Let’s fast forward to the 1980s. As Motor Trend notes, Isuzu was picking up slower than its competition. Marques like Toyota, Nissan, and Honda hit the market with strong competition. Isuzu, riding in the same strong Japanese economy as everyone else, decided to dream big and weird.
This meant building cars like the Asso di Fiori, also known as the Piazza and Impulse.
It was a Giorgetto Giugiaro-designed wedge-shaped rear-wheel-drive hatch that Isuzu claims came with “the world’s first memory tilt steering, variable multi-adjustable seats with quick-adjust mechanism, semi-tractable headlamps, digital meters and a satellite switch.”
Isuzu’s exploits in the 1980s got even wilder and included the 3.5-liter P799WE V12 that was meant to race in Formula 1. That reportedly 750 HP engine was planted in a Lotus 102C experimental racer, but it was six seconds slower than the Honda piloted by Ayrton Senna. Isuzu tried pitching the engine to McLaren for the F1 hypercar, but it declined, looking for an automaker with a racing pedigree.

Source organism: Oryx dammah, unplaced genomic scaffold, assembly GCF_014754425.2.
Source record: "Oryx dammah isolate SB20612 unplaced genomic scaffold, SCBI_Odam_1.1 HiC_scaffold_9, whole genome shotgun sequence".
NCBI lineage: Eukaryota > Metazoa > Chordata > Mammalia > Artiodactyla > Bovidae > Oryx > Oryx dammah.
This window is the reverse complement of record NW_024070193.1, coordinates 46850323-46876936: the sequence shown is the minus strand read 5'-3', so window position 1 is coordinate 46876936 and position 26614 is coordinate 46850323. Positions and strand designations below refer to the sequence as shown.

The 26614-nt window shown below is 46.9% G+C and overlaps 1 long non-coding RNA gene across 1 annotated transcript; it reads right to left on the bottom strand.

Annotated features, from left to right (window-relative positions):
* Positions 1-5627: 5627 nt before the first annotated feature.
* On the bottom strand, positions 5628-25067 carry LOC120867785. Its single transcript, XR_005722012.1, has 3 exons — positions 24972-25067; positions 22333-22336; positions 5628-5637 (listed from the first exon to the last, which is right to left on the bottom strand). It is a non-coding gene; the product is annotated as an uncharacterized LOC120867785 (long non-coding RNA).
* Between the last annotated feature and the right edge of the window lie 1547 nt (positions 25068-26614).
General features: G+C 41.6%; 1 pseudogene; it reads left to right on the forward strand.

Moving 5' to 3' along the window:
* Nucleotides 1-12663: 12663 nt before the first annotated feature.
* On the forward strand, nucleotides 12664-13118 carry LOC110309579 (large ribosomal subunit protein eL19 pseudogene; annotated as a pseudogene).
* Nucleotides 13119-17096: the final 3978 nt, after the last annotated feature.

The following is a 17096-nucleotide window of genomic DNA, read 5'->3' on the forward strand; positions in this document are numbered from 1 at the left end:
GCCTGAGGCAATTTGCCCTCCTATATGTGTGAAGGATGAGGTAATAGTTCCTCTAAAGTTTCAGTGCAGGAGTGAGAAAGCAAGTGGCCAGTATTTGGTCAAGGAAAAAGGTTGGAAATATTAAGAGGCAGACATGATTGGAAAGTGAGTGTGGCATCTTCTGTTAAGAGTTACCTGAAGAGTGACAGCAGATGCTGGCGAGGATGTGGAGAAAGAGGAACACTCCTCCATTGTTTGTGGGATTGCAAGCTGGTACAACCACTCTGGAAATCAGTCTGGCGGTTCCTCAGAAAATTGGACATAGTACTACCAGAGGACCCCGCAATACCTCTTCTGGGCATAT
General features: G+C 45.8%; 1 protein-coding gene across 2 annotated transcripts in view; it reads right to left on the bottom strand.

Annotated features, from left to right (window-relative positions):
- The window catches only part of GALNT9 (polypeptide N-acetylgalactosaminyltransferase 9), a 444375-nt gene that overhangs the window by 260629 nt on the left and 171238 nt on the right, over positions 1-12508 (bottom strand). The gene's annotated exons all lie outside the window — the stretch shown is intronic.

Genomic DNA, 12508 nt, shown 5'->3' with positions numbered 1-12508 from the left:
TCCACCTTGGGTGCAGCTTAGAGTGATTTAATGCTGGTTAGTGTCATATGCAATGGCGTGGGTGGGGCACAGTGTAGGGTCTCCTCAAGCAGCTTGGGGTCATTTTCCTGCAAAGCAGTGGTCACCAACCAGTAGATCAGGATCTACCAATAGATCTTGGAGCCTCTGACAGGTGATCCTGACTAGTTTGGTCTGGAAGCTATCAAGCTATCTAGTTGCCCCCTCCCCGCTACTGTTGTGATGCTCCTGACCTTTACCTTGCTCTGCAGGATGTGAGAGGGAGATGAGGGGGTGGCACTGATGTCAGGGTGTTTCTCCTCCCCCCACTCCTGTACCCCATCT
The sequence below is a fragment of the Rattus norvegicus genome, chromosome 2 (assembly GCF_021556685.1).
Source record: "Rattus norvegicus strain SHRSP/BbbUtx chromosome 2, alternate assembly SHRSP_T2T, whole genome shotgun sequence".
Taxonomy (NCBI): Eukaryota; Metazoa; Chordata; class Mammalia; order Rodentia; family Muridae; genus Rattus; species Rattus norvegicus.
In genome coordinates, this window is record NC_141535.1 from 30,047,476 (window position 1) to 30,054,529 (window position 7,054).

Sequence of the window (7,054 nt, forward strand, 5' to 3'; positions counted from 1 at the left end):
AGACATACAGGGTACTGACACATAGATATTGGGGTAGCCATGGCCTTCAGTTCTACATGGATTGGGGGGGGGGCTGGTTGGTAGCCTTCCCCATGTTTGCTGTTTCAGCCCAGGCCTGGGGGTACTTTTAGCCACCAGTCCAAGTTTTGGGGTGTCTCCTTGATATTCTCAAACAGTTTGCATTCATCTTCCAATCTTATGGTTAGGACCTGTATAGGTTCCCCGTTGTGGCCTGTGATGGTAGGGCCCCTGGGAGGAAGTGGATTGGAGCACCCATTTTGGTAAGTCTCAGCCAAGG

In the 1990s, Isuzu continued its dream of weird and innovative vehicles and that brings us to our grail, the Isuzu VehiCROSS. Reader tacotruckdave owns one of these and has been championing this 4×4 for months in our comments. I’ll splice a few of his comments together:
Instead of picking one of the usual suggested sleds I will suggest an Isuzu Vehicross. From 97 -2001 a 250hp motor, borg warner 4wd system, style that looks modern even today, how about a car way ahead of its time that without help competes against cars 20 years newer.
Rarer than 99% of your Holy Grails you push. The best car ever built, advanced before its time, better style and performance than any Jeep.
Holy Grail at 15,000 for one year? The Isuzu Vehicross had a 5 year run with a third less production at 10,000. Where are the Isuzus? Anyone ever think about Joe Isuzu anymore? Noooooo.